Antibiotic stewardship teams and Clostridioides difficile practices in United States hospitals: A national survey in the Joint Commission antibiotic stewardship standard era

Valerie M. Vaughn, M. Todd Greene, David Ratz, Karen E. Fowler, Sarah L. Krein, Scott A. Flanders, Erik R. Dubberke, Sanjay Saint, Payal K. Patel

Research output: Contribution to journalArticle

Abstract

Objective: Clostridioides difficile infection (CDI) can be prevented through infection prevention practices and antibiotic stewardship. Diagnostic stewardship (ie, strategies to improve use of microbiological testing) can also improve antibiotic use. However, little is known about the use of such practices in US hospitals, especially after multidisciplinary stewardship programs became a requirement for US hospital accreditation in 2017. Thus, we surveyed US hospitals to assess antibiotic stewardship program composition, practices related to CDI, and diagnostic stewardship.Methods: Surveys were mailed to infection preventionists at 900 randomly sampled US hospitals between May and October 2017. Hospitals were surveyed on antibiotic stewardship programs; CDI prevention, treatment, and testing practices; and diagnostic stewardship strategies. Responses were compared by hospital bed size using weighted logistic regression.Results: Overall, 528 surveys were completed (59% response rate). Almost all (95%) responding hospitals had an antibiotic stewardship program. Smaller hospitals were less likely to have stewardship team members with infectious diseases (ID) training, and only 41% of hospitals met The Joint Commission accreditation standards for multidisciplinary teams. Guideline-recommended CDI prevention practices were common. Smaller hospitals were less likely to use high-Tech disinfection devices, fecal microbiota transplantation, or diagnostic stewardship strategies.Conclusions: Following changes in accreditation standards, nearly all US hospitals now have an antibiotic stewardship program. However, many hospitals, especially smaller hospitals, appear to struggle with access to ID expertise and with deploying diagnostic stewardship strategies. CDI prevention could be enhanced through diagnostic stewardship and by emphasizing the role of non-ID-Trained pharmacists and clinicians in antibiotic stewardship.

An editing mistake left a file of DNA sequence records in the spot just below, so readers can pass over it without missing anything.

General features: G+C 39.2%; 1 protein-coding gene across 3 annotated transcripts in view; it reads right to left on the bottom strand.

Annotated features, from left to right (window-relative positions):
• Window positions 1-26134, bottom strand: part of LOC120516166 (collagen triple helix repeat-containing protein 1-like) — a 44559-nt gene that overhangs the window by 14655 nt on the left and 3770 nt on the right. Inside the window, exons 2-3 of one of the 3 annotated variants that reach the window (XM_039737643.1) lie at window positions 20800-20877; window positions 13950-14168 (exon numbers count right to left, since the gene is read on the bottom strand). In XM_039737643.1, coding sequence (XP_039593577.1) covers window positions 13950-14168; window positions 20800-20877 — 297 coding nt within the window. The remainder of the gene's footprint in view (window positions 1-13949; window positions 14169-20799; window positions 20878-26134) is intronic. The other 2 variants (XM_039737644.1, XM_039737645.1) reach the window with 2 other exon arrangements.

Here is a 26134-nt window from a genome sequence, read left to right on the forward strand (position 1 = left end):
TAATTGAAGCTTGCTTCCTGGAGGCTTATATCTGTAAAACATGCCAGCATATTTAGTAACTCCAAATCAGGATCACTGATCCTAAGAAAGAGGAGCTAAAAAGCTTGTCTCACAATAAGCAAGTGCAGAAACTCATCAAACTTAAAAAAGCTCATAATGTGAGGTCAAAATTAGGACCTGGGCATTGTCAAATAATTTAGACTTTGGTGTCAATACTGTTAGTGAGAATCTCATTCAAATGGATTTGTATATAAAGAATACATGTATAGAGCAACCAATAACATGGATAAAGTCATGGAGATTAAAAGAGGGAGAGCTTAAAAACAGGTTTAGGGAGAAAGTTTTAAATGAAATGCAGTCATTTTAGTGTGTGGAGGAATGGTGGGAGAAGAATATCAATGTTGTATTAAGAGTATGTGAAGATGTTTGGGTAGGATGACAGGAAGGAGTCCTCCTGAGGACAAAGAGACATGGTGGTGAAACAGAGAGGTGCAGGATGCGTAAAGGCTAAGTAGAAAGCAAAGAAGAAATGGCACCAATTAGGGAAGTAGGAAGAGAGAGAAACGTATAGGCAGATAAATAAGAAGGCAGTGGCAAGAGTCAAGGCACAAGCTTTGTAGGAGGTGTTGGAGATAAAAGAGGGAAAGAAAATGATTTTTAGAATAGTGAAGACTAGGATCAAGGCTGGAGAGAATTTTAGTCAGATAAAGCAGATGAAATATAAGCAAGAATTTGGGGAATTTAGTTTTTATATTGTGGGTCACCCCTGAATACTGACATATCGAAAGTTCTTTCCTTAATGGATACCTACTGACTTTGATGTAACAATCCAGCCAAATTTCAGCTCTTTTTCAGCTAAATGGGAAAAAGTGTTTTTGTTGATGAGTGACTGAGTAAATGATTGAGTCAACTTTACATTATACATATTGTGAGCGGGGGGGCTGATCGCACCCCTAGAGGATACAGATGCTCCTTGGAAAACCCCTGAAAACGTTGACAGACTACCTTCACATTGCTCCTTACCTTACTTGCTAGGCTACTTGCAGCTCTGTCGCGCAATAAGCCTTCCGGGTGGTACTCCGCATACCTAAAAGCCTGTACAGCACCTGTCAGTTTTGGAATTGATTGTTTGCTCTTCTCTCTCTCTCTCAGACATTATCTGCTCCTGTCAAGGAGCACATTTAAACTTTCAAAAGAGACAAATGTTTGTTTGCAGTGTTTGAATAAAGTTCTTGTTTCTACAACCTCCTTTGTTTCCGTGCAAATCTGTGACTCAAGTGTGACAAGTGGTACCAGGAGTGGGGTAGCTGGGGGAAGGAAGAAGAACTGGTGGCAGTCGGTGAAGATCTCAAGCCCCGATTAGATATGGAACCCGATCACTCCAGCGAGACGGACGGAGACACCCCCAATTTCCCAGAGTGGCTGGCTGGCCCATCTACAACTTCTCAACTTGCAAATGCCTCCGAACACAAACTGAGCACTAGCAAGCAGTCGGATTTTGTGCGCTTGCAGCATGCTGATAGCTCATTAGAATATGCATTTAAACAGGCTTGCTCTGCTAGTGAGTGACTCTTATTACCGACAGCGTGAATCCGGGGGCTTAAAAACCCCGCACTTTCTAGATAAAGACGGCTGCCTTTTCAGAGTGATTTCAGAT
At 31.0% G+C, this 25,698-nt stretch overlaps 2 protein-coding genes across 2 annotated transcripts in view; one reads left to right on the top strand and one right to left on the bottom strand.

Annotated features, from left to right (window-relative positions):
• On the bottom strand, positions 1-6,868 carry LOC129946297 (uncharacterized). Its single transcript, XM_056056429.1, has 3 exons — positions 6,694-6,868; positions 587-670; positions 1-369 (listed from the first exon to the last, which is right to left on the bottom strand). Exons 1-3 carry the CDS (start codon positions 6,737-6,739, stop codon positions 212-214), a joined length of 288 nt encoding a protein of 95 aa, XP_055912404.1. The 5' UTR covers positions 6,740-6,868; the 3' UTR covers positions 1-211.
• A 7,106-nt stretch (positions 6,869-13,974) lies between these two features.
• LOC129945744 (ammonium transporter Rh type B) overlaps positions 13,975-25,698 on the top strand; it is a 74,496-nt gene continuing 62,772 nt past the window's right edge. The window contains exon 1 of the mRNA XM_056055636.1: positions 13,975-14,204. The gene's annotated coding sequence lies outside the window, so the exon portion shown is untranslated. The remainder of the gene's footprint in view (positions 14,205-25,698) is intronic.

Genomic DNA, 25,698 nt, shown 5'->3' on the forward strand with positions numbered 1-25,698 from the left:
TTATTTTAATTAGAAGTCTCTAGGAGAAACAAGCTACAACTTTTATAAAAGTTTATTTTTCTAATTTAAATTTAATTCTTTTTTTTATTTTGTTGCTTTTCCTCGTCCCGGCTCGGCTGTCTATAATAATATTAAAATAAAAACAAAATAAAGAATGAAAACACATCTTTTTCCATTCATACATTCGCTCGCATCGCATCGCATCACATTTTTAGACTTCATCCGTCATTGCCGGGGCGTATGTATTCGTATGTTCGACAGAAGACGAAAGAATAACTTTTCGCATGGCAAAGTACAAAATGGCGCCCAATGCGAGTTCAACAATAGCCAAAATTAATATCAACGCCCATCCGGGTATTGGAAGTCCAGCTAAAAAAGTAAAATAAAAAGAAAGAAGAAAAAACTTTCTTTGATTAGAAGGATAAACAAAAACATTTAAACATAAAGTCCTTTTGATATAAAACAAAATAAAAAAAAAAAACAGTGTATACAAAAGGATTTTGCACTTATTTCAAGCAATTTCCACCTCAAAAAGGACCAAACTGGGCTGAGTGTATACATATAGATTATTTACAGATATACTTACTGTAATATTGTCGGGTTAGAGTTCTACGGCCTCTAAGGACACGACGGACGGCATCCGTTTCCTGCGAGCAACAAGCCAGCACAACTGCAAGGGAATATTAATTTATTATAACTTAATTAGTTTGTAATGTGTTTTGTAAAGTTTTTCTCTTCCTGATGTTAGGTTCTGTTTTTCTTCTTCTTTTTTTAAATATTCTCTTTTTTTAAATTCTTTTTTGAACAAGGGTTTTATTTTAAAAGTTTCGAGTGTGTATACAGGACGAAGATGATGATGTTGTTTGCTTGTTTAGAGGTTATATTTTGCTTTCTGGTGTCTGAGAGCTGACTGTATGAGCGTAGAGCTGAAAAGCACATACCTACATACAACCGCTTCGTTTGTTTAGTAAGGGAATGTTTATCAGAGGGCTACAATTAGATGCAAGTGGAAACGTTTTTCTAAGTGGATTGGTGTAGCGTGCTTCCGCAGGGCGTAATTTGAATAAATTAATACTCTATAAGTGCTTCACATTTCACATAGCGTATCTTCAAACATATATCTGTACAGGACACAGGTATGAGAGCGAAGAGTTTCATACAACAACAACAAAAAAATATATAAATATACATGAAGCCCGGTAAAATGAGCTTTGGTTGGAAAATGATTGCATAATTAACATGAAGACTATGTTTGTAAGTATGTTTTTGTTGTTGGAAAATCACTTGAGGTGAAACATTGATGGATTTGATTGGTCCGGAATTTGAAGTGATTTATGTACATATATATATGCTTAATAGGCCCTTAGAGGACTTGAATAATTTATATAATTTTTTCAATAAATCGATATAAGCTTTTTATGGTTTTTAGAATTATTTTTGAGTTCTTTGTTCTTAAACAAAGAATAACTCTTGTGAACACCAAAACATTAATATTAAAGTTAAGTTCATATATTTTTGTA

Original languageEnglish
Pages (from-to)143-148
Number of pages6
JournalInfection Control and Hospital Epidemiology
Volume41
Issue number2
DOIs
StatePublished - Jan 1 2019

Fingerprint Dive into the research topics of 'Antibiotic stewardship teams and Clostridioides difficile practices in United States hospitals: A national survey in the Joint Commission antibiotic stewardship standard era'. Together they form a unique fingerprint.

  • Cite this